The U.S. Bureau of Labor Statistics indicates that there are approximately 740,000 auto mechanics. This occupation is expected to show a 5% growth by 2024.
The average salary for an auto mechanic in 2015 was $40,700 annually. The top 10% of mechanics earned $63,000.
Geographic location, certification, experience, and specialization could have a significant impact on these earnings. Auto mechanics on the East and West coast tend to earn a higher salary.
An Opportunity for Felons?
While each technical school and training program has its own criteria, there is enough demand for qualified mechanics that many programs will accept a felon.
With the opportunity to specialize in different types of engines, from small to large to diesel jobs are available.
A good avenue for a felon wanting to become an auto mechanic is to find a job as a mechanic helper to start. Then they can gain experience and demonstrate how far they have come in a positive direction since their conviction.
After a couple of years’ experience, it will be more likely that they will be accepted into an auto mechanic program.
Tips for getting hired as a mechanic are:
- Apply to a small auto shop rather than a large one to increase the chance of finding a job
- Be open to starting as a mechanic helper to begin
- Make a good impression on an employer in an interview
In order to be successful in their pursuit of becoming an auto mechanic, it is essential for felons to be honest about their background. Lying about their conviction will prevent them from becoming an auto mechanic.
It is important to be honest in filling out an application for certification. If a felony isn’t disclosed but found on doing a background check, this constitutes fraud and is a punishable crime.
For anyone considering not being honest about their felony, it is a crime to falsify an application, which could result in being sent back to prison.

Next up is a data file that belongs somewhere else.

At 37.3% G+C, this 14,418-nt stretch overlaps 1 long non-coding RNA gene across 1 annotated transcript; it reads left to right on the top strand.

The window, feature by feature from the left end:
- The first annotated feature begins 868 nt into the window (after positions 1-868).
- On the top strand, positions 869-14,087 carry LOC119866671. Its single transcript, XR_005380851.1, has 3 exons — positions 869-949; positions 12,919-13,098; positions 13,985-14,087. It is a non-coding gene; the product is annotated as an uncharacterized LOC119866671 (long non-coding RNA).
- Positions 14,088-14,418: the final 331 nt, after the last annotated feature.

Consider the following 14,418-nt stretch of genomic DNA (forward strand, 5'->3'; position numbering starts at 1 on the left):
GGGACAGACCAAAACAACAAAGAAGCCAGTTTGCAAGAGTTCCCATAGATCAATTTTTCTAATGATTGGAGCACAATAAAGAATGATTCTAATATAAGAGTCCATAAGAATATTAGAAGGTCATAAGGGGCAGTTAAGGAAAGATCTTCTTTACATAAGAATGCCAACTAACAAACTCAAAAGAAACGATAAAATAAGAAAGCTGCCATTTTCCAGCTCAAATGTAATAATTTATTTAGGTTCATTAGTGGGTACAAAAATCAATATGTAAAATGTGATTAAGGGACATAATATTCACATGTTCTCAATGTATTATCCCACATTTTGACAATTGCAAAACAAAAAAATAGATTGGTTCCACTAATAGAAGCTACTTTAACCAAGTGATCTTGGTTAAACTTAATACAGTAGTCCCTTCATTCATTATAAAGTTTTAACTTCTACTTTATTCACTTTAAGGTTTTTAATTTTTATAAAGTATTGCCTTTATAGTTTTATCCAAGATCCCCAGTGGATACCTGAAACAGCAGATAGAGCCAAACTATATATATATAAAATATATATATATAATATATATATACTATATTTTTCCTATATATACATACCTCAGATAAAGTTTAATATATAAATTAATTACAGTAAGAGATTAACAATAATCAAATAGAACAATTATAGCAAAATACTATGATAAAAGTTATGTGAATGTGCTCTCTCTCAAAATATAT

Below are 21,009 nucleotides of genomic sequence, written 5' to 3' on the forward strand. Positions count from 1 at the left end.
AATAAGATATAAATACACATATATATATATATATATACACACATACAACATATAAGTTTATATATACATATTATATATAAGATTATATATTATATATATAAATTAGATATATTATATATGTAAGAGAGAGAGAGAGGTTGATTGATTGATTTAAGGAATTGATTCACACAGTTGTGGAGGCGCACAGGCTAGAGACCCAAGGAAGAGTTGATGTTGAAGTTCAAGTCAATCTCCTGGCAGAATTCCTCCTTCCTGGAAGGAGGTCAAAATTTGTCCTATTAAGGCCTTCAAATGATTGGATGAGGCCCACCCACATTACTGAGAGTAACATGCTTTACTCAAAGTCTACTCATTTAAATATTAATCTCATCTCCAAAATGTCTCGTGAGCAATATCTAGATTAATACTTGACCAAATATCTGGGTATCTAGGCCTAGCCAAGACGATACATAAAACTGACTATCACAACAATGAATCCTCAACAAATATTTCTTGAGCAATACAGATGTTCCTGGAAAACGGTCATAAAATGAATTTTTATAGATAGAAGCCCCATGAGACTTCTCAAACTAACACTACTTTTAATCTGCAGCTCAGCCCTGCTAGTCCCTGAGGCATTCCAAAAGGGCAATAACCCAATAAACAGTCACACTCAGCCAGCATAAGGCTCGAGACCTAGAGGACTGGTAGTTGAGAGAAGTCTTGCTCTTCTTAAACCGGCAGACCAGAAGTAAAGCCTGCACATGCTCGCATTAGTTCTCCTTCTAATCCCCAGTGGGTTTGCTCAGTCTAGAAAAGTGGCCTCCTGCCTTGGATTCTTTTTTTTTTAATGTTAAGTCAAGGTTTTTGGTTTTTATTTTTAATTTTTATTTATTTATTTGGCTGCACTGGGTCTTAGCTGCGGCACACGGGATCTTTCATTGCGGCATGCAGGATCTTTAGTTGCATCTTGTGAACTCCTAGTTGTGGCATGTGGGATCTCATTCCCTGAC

In order to be successful in this pursuit, it is essential for felons to be honest about their background. Lying about their conviction will prevent them from becoming an auto mechanic.
They are already working with the often negative perceptions of being dishonest, untrustworthy, and unwilling or unable to follow directions from authority figures.
There are many success stories, as the Guide to Being Employed, reveals, showing how having a goal, commitment, dedication, and perseverance can assist felons in achieving their dream.
Having their felony expunged can give them the chance they need to begin with a clean record and succeed in becoming an auto mechanic.
Expunging a criminal record allows anyone to honestly state on an application that they have not been convicted of a crime.
Felons have been shown to make good employees.
Supporting a Felon in Becoming an Auto Mechanic
For families of felons wanting to pursue a dream of becoming an auto mechanic, encourage your loved one and support their efforts to live an honest life, change their lifestyle, and keep their dreams alive.
They have made mistakes and been incarcerated, but they have paid the consequences for their past actions. They are not defined by their crime.
It is time for them to move forward and live an honest life.
Your family member is worth making the effort for, if they are sincere in their desire to become an electrician.
Help them realize their ambition no matter how difficult the road might be.
What do you think about this blog post? Are you or someone you know been in the situation of trying to become an auto mechanic with a felony? What was that like for them, and how did they achieve success? Please tell us in the comments below.